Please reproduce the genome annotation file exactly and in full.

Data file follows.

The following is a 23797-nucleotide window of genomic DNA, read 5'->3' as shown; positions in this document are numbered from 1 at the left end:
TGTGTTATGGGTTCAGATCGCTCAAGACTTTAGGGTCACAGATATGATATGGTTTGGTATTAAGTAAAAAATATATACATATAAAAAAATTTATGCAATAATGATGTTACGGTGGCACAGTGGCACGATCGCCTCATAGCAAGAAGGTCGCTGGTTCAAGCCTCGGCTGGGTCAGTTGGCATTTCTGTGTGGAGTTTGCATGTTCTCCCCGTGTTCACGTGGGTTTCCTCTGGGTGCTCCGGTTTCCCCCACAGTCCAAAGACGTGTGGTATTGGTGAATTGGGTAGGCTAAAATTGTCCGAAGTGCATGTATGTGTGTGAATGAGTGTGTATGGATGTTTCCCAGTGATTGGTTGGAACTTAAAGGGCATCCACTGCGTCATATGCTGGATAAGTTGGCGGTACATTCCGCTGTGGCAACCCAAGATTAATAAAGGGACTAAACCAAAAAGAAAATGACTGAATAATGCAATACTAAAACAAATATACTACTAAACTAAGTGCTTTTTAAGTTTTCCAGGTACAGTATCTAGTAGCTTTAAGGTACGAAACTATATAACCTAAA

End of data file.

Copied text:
The following is a 23797-nucleotide window of genomic DNA, read 5'->3' as shown; positions in this document are numbered from 1 at the left end:
TGTGTTATGGGTTCAGATCGCTCAAGACTTTAGGGTCACAGATATGATATGGTTTGGTATTAAGTAAAAAATATATACATATAAAAAAATTTATGCAATAATGATGTTACGGTGGCACAGTGGCACGATCGCCTCATAGCAAGAAGGTCGCTGGTTCAAGCCTCGGCTGGGTCAGTTGGCATTTCTGTGTGGAGTTTGCATGTTCTCCCCGTGTTCACGTGGGTTTCCTCTGGGTGCTCCGGTTTCCCCCACAGTCCAAAGACGTGTGGTATTGGTGAATTGGGTAGGCTAAAATTGTCCGAAGTGCATGTATGTGTGTGAATGAGTGTGTATGGATGTTTCCCAGTGATTGGTTGGAACTTAAAGGGCATCCACTGCGTCATATGCTGGATAAGTTGGCGGTACATTCCGCTGTGGCAACCCAAGATTAATAAAGGGACTAAACCAAAAAGAAAATGACTGAATAATGCAATACTAAAACAAATATACTACTAAACTAAGTGCTTTTTAAGTTTTCCAGGTACAGTATCTAGTAGCTTTAAGGTACGAAACTATATAACCTAAA